Major Louis Joseph Vionnet’s memoirs of Napoleon’s disastrous 1812 campaign in Russia are readable, detailed, and full of personal anecdote and vivid glimpses into the life of the nineteenth-century soldier. His account concentrates in particular on the retreat from Moscow, but he was present at all the major actions and followed the entire course of the campaign from the opening moves in July 1812 to being chased through Prussia by bands of Cossacks in early 1813. He was present at the destruction of Smolensk, toured the battlefield of Borodino and witnessed the great fire in Moscow and the subsequent terrible retreat.
Vionnet was a major in the Fusiliers- Grenadiers, a regiment of the Imperial Guard, and his account provides a wonderful insight into the élan, morale and cohesion of this elite fighting force. He survived the retreat and, from notebooks kept at the time, wrote his memoirs after retiring from the military profession. Jonathan North has translated them for the first time for this English edition.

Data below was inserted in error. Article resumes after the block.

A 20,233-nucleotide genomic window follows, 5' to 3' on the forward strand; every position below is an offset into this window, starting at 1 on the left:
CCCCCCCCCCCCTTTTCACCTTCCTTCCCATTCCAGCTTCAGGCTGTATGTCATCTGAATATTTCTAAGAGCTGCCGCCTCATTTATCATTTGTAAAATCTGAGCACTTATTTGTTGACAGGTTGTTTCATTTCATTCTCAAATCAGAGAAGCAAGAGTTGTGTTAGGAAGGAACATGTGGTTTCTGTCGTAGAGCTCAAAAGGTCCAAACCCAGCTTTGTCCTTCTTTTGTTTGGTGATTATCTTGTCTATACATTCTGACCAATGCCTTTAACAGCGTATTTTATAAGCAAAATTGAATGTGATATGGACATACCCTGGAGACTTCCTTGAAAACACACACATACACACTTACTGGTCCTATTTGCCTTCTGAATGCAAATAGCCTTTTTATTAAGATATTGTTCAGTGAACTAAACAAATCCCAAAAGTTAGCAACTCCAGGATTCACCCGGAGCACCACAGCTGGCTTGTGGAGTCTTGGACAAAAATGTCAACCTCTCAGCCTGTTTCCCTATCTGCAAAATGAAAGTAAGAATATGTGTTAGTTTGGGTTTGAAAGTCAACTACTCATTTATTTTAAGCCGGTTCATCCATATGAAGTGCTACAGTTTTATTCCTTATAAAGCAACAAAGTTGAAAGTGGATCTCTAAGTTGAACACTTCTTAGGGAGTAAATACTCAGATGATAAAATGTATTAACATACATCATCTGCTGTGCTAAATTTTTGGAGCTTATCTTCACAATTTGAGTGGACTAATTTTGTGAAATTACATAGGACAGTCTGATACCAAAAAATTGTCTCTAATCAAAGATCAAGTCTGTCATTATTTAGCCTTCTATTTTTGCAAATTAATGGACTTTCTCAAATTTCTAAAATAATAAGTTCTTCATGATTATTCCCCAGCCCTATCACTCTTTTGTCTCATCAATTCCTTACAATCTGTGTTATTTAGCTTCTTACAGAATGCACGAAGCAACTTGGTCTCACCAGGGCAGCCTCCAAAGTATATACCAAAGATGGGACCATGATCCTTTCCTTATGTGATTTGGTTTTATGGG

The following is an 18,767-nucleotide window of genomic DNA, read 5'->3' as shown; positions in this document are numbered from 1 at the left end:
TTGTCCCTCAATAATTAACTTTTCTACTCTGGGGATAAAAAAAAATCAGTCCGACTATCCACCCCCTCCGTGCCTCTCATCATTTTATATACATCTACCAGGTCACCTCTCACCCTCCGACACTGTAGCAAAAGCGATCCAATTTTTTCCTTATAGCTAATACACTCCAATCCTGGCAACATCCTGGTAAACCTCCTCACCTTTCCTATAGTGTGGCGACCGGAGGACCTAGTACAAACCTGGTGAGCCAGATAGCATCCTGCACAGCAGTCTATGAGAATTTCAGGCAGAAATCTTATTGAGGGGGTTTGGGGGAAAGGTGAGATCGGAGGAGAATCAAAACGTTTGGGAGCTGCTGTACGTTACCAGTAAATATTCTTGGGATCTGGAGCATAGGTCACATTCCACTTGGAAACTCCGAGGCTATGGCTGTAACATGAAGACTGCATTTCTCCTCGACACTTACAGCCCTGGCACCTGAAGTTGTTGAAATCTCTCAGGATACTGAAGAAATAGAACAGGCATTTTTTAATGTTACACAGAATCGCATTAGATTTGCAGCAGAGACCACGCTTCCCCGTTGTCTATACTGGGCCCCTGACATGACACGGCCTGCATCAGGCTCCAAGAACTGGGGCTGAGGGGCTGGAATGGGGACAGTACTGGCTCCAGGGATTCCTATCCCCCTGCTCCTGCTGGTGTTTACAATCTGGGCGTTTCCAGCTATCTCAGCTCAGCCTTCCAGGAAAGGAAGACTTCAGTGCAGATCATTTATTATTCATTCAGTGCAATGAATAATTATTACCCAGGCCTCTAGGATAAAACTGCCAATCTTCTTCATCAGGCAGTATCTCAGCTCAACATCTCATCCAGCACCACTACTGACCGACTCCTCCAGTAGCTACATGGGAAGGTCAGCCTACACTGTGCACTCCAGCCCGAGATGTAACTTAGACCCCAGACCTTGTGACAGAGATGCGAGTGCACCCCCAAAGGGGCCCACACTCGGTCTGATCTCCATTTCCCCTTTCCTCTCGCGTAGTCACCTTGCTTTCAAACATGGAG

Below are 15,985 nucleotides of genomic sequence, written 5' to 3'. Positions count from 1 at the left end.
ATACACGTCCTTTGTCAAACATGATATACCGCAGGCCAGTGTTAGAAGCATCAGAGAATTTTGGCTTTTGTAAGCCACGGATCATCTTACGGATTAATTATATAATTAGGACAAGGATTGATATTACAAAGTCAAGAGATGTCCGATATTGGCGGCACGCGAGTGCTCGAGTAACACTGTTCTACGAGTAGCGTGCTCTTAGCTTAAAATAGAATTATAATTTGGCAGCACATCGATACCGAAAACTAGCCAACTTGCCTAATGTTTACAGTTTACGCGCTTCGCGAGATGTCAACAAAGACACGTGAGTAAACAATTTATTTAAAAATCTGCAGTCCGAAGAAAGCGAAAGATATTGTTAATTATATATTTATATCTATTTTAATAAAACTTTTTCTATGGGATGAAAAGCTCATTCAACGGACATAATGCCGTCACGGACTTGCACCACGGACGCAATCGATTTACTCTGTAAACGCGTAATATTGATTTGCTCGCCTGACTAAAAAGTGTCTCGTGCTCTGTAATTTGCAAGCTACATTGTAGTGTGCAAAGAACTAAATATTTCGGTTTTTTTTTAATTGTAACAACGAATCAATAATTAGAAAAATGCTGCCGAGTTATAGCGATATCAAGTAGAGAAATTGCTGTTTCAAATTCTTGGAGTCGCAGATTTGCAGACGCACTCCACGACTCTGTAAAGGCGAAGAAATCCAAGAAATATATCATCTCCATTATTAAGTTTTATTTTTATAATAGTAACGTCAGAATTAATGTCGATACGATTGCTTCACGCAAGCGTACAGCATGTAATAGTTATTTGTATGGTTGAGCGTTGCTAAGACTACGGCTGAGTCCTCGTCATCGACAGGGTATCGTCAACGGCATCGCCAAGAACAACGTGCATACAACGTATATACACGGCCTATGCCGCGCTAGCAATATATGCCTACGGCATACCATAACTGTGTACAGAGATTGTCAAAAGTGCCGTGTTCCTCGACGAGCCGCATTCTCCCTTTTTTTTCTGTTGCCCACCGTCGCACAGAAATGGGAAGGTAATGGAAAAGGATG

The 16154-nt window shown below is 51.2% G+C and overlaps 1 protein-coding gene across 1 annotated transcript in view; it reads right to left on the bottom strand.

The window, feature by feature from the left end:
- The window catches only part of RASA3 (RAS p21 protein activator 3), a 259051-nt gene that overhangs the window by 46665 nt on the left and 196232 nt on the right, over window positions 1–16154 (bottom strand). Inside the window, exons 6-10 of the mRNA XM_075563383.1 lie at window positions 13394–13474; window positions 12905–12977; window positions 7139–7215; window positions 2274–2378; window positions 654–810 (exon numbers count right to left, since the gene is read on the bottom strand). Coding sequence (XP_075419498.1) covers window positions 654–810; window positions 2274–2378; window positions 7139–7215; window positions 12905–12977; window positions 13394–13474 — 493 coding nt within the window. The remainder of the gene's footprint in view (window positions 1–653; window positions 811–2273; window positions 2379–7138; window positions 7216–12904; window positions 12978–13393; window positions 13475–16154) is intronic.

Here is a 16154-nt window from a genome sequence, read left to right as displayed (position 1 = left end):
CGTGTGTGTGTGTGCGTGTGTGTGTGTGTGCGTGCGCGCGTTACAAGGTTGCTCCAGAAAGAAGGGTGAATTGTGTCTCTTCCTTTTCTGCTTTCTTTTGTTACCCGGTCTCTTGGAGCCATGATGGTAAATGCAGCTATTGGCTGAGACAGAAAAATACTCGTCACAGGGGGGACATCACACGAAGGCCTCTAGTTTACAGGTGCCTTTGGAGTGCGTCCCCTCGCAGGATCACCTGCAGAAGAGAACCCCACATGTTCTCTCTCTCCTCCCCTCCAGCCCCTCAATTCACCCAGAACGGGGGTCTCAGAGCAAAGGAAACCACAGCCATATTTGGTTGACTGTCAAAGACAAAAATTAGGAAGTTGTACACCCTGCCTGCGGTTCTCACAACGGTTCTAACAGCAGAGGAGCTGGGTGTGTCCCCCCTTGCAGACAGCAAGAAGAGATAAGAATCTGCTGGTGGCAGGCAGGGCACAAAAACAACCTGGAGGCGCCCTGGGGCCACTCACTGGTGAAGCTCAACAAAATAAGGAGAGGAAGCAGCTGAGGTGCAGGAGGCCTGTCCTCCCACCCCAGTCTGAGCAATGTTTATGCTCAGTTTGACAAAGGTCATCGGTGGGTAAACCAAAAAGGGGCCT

In addition to providing detailed explanatory notes, he quotes from the accounts left by other soldiers from the same regiment. This enables the reader to follow the ups and downs of this remarkable unit as a whole. Extracts from the memoirs of Lieutenant Jean-Théodore Serraris, Lieutenant Joseph Vachin, Sergeant Adrien Bourgogne and Sergeant Henri Scheltens and the letters of Corporal Michaud are included, and these give an insight into the rank and file’s perspective. Additional material comes from Captain Felix Deblais and General François Roguet, the commander of Vionnet’s division.